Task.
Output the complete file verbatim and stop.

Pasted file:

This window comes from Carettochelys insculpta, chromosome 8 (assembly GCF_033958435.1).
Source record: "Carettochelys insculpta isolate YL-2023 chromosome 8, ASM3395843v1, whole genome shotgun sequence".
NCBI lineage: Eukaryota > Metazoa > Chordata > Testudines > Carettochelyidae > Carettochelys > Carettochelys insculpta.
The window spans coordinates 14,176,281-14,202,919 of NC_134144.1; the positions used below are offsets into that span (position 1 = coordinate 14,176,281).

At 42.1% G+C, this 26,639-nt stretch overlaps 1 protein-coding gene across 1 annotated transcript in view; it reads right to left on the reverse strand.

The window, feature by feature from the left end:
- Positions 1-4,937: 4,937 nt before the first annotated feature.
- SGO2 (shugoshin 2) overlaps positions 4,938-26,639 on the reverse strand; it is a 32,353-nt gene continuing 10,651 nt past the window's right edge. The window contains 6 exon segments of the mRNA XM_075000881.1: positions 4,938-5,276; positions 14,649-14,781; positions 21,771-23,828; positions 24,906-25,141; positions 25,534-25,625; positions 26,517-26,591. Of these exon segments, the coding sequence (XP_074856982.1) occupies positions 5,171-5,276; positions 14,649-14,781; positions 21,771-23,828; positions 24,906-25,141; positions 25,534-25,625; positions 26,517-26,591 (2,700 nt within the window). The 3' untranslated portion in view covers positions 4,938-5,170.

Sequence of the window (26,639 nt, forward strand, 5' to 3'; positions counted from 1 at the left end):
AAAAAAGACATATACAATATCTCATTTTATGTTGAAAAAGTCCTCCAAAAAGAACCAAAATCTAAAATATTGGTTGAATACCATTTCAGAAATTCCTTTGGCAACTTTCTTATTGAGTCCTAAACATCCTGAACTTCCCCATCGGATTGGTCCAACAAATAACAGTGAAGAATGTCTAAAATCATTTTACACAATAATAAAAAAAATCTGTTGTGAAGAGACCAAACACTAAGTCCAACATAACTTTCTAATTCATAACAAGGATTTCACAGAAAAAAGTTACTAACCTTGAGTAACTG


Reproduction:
This window comes from Carettochelys insculpta, chromosome 8 (assembly GCF_033958435.1).
Source record: "Carettochelys insculpta isolate YL-2023 chromosome 8, ASM3395843v1, whole genome shotgun sequence".
NCBI lineage: Eukaryota > Metazoa > Chordata > Testudines > Carettochelyidae > Carettochelys > Carettochelys insculpta.
The window spans coordinates 14,176,281-14,202,919 of NC_134144.1; the positions used below are offsets into that span (position 1 = coordinate 14,176,281).

At 42.1% G+C, this 26,639-nt stretch overlaps 1 protein-coding gene across 1 annotated transcript in view; it reads right to left on the reverse strand.

The window, feature by feature from the left end:
- Positions 1-4,937: 4,937 nt before the first annotated feature.
- SGO2 (shugoshin 2) overlaps positions 4,938-26,639 on the reverse strand; it is a 32,353-nt gene continuing 10,651 nt past the window's right edge. The window contains 6 exon segments of the mRNA XM_075000881.1: positions 4,938-5,276; positions 14,649-14,781; positions 21,771-23,828; positions 24,906-25,141; positions 25,534-25,625; positions 26,517-26,591. Of these exon segments, the coding sequence (XP_074856982.1) occupies positions 5,171-5,276; positions 14,649-14,781; positions 21,771-23,828; positions 24,906-25,141; positions 25,534-25,625; positions 26,517-26,591 (2,700 nt within the window). The 3' untranslated portion in view covers positions 4,938-5,170.

Sequence of the window (26,639 nt, forward strand, 5' to 3'; positions counted from 1 at the left end):
AAAAAAGACATATACAATATCTCATTTTATGTTGAAAAAGTCCTCCAAAAAGAACCAAAATCTAAAATATTGGTTGAATACCATTTCAGAAATTCCTTTGGCAACTTTCTTATTGAGTCCTAAACATCCTGAACTTCCCCATCGGATTGGTCCAACAAATAACAGTGAAGAATGTCTAAAATCATTTTACACAATAATAAAAAAAATCTGTTGTGAAGAGACCAAACACTAAGTCCAACATAACTTTCTAATTCATAACAAGGATTTCACAGAAAAAAGTTACTAACCTTGAGTAACTG